A Targeted Approach to Medulloblastoma Treatment

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Children's Brain Tumor Network


Through its #cureMEdullo initiative, the Carson Leslie Foundation (CLF) will fund two new projects in collaboration with the Children’s Brain Tumor Network (CBTN) in pursuit of better outcomes for children with medulloblastoma.

The first is a precision medicine clinical trial that will bring together three innovative methods to inform care, never-before used in concert to treat aggressive forms of medulloblastoma. Patients will benefit from genomic and expression analysis at the time of diagnosis. Data specific to the patient’s tumor will be analyzed against CBTN’s Pediatric Brain Tumor Atlas, the world’s largest clinically annotated data resource for pediatric brain tumors. This is a precision strategy that has not before been leveraged for medulloblastoma patients. The analysis will be paired with an innovative new method for monitoring and adjusting drug treatment strategies in real-time.

Strengthening this project is the incorporation of the CNS-TAP technology, which employs a data-matching algorithm to analyze up-to-the minute pre-clinical and clinical data against the latest published findings of available drug therapies, down to the specific conditions in which each therapy was used. This three-pronged approach will allow doctors an unprecedented level of clarity in following the best therapy strategy tailored to each child. All data generated through this process will be added to the Pediatric Brain Tumor Atlas, providing crucial data for future patients.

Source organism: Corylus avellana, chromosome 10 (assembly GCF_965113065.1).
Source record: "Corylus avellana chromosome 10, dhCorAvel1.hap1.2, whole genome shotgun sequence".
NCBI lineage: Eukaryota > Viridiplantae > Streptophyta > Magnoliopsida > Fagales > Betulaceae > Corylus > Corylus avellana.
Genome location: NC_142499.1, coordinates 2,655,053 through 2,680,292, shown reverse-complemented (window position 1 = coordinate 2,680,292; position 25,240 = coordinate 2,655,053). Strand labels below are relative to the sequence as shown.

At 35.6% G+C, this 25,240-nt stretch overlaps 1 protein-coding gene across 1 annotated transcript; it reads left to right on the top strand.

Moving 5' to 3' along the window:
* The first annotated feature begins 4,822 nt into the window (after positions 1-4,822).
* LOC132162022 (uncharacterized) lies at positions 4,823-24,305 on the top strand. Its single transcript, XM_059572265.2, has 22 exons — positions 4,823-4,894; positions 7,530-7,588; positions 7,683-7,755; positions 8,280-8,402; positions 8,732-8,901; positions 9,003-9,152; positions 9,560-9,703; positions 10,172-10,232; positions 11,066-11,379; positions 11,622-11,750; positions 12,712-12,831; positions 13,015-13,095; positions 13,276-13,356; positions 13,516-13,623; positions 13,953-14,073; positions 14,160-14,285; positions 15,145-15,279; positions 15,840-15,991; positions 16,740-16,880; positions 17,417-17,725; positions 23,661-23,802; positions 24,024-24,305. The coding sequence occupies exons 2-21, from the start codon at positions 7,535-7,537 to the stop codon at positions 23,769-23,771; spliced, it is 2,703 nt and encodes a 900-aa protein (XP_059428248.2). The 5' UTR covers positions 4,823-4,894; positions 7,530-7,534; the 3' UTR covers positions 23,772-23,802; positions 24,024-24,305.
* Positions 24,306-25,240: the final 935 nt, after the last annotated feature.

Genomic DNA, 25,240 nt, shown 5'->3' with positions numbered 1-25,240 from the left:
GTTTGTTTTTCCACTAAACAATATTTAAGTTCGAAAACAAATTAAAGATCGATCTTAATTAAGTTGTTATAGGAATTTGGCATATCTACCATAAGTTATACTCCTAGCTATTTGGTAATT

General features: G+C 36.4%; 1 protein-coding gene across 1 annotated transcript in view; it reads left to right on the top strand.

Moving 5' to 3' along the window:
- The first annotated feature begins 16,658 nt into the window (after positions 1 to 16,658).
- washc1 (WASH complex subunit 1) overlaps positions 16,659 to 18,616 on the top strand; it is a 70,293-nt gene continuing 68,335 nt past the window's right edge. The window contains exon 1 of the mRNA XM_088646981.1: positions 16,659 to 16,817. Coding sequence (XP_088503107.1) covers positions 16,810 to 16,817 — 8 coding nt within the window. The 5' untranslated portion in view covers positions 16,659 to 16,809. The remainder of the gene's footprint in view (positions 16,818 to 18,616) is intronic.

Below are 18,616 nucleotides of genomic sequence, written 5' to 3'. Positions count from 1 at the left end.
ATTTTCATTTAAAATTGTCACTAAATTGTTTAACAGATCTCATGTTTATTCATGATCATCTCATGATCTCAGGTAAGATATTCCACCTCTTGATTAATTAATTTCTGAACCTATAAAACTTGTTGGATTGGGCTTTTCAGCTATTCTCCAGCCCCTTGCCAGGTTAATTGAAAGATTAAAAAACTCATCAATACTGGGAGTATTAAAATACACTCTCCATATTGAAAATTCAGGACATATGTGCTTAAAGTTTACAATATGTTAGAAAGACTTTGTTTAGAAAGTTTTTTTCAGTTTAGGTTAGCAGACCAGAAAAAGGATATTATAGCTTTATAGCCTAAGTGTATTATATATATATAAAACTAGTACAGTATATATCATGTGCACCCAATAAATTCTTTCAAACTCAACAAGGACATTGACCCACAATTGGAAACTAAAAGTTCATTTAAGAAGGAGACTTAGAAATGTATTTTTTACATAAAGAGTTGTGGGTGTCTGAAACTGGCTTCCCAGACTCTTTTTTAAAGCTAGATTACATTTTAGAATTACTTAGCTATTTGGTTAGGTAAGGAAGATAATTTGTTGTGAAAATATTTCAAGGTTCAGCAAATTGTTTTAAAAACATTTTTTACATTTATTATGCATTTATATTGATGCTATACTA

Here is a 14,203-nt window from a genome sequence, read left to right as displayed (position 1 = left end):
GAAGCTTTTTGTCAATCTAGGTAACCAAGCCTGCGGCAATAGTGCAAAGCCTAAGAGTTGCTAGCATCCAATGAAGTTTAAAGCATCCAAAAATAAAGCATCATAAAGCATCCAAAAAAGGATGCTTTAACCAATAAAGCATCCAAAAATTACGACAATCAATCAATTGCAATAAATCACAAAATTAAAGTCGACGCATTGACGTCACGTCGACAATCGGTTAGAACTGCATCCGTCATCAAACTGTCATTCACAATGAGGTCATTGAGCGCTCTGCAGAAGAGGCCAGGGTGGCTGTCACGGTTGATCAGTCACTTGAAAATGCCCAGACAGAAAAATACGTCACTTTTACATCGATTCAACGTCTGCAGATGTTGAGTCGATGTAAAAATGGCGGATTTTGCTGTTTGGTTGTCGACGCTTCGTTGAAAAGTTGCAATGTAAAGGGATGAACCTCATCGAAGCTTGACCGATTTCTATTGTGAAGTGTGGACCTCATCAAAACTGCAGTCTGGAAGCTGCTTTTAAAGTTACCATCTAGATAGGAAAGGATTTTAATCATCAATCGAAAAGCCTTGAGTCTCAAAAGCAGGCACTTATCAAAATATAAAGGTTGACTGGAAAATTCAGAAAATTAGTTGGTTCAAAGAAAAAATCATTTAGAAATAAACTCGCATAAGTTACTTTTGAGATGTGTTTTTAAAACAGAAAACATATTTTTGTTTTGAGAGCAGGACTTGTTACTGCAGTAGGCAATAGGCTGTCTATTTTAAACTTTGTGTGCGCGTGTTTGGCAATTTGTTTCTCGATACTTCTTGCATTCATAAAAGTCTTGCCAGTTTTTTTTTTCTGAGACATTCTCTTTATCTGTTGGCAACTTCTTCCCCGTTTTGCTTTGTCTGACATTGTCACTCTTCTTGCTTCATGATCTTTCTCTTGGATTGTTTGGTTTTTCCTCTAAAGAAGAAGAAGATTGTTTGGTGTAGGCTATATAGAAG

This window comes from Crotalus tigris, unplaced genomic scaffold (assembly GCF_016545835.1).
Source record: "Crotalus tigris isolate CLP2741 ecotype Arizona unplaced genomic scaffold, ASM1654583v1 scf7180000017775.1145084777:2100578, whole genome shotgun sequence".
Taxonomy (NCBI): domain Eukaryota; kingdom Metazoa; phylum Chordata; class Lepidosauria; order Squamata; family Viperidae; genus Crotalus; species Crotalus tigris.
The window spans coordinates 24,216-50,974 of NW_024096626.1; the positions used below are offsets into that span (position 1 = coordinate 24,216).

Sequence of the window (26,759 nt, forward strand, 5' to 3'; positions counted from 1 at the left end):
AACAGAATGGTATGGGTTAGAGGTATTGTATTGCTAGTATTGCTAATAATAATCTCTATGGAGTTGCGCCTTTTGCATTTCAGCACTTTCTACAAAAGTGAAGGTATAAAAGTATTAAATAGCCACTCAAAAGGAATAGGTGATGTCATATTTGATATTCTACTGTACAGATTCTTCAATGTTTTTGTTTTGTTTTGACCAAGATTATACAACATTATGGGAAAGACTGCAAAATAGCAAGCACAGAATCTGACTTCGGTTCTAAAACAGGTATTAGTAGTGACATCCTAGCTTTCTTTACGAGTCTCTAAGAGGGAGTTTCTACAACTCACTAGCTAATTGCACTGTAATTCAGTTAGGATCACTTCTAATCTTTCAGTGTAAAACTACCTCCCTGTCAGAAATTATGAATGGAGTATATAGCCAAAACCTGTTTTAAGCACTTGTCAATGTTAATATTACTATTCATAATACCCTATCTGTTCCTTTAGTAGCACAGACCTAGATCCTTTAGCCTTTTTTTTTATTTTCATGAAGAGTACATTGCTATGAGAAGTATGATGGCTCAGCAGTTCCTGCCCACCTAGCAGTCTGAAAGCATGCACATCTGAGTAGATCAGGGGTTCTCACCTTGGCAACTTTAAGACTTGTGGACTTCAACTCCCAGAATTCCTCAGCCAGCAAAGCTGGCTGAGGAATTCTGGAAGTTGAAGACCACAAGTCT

A second project supported by CLF, in partnership with Wylie’s Day Foundation, will support pre-clinical medulloblastoma research involving specialized xenograph models. CBTN’s pre-clinical program focuses on the development and characterization of tumor “avatars,” or models, that can be utilized both in vitro and in vivo. Models are generated directly from live tumor tissue such that they can recreate part of the tumor’s biology. In addition to using the models to study tumor biology, this program provides an opportunity for drug testing and the development of clinical trials. To secure FDA approval for a clinical trial, therapies need to be tested to determine if they target and kill the specific subtype of tumor while ensuring safety for use in children. The best way to test drugs for efficacy and safety is to use tumor samples that are “alive,” which are grown from tumor tissue samples and behave the way a tumor might inside the body. These tools are a valuable resource and are incredibly labor intensive to develop and maintain.

Cultivating and characterizing these specially designed mouse models will allow researchers to generate precious new data that will inform individualized treatment strategies for every patient, every time.

The Carson Leslie Foundation is an invaluable partner for the Children’s Brain Tumor Network and draws on a fierce commitment to supporting research that will deliver better and less toxic treatments for our children – as swiftly as possible. Through this partnership, CLF and CBTN build upon a shared vision of a world where no child suffers from these devastating illnesses.